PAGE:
Two Scenarios


Scenario A: A team of four people assemble, and they have a common goal. They all wish to share in the responsibility. However, soon after the project begins, one member finds that the other three are not participating in the planning stages. They do not contribute to the decision making. The one member, finding no reason to engage with the other members, begins doing all the plan making on her own.  Eventually, a decision is made that the other members of the party dislike. They become pissed off and accuse the one of taking control of the group.

If you were in the position of the one engaged person, would you behave differently?

Scenario B:  A team of four people assemble, and they have a common goal. They all wish to share in the responsibility. However, soon after the project begins, two members appear to have very different ideas about how the group should proceed. But both sides are convinced that they are correct, and so they’re only objective with the other person is to criticize the other’s views; they do not question their own beliefs nor attempt a compromise. This does not get anything accomplished, so each individual ceases to speak to the other individual and begins the working and decision making on his own.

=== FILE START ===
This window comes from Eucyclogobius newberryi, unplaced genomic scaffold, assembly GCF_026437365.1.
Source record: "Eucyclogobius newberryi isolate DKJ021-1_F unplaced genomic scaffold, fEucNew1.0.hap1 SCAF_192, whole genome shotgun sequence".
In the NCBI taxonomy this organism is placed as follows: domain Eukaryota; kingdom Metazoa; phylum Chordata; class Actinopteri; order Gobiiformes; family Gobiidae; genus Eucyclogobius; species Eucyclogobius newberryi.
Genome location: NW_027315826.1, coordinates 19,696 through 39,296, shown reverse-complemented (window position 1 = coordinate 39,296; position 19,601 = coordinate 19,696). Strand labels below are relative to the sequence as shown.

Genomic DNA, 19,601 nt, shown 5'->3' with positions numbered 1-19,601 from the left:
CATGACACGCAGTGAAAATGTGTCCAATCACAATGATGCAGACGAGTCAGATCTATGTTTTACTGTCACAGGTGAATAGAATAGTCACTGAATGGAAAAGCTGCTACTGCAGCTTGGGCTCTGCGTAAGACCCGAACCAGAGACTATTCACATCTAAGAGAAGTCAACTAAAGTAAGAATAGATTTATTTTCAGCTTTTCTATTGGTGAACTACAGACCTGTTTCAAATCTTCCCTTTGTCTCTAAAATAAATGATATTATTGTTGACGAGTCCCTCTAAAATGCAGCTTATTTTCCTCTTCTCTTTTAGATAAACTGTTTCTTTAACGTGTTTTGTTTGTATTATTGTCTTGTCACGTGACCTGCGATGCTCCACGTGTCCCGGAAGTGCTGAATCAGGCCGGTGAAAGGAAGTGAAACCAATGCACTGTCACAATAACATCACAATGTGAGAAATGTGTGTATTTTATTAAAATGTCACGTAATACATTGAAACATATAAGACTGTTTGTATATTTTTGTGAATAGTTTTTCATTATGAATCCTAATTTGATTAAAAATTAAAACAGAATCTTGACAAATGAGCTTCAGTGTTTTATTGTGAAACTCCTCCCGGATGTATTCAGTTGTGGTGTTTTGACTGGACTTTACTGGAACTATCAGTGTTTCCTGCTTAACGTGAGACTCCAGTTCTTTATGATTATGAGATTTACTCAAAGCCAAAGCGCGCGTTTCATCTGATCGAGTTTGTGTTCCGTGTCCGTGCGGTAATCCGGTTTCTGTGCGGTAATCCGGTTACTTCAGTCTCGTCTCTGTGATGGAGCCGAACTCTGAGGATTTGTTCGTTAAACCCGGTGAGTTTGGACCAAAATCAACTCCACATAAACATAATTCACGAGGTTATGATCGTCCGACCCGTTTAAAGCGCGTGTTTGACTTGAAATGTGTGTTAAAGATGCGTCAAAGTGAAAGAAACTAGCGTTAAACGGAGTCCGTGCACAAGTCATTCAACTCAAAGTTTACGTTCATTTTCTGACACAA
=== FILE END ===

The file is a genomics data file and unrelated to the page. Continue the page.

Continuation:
2 thoughts on “Two Scenarios

  1. third scenario:
    the one person who can make any decisions kills the other three and goes on to become the greatest ruler known to mankind. and womankind.

    animals love that guy too.

  2. Scenario D:

    A bunch of aristocrats get together to discuss how to maintain power in their new world, in perpetuum, while presenting the masses with an illusion of authority and responsibility. They decide the Roman Republic is a wonderful model, though loosely organized and bogged down by its primitive tribal organization in the comitia. They create a tripartite system, where each branch selects, appoints, or presents the illusion of letting the masses induct democratically (while straining the results through an aristocratic electoral college filter, of course) representatives and officials from among the hereditary aristocracy, with just enough faux meritocracy mixed in to maintain appearances. These aristocrats argue about nothing, paying special attention to the ability to keep the majority of the hoi polloi distracted through the exploitation of man’s tendency to adopt manichean dualisms. Little progress is made, and much money is spent for no good reason, at home and abroad, providing the “spatial-temporal fix” a capitalist system requires to progress to even grander heights of economic cannibalism, before it finally runs out of fodder and begins to devour itself. And by the time the economy crashes, briefly plunging the world into chaos, the aristocracy have already diversified their assets to the point where they collectively own half of the conglomerations and megacorps in the Northern Hemisphere, allowing them to slip easily from one currency to the next, with little real loss in the way of profit (someone has to rebuild things, you know, and why not my company?).

    One country’s revolution is a very small thing, indeed.

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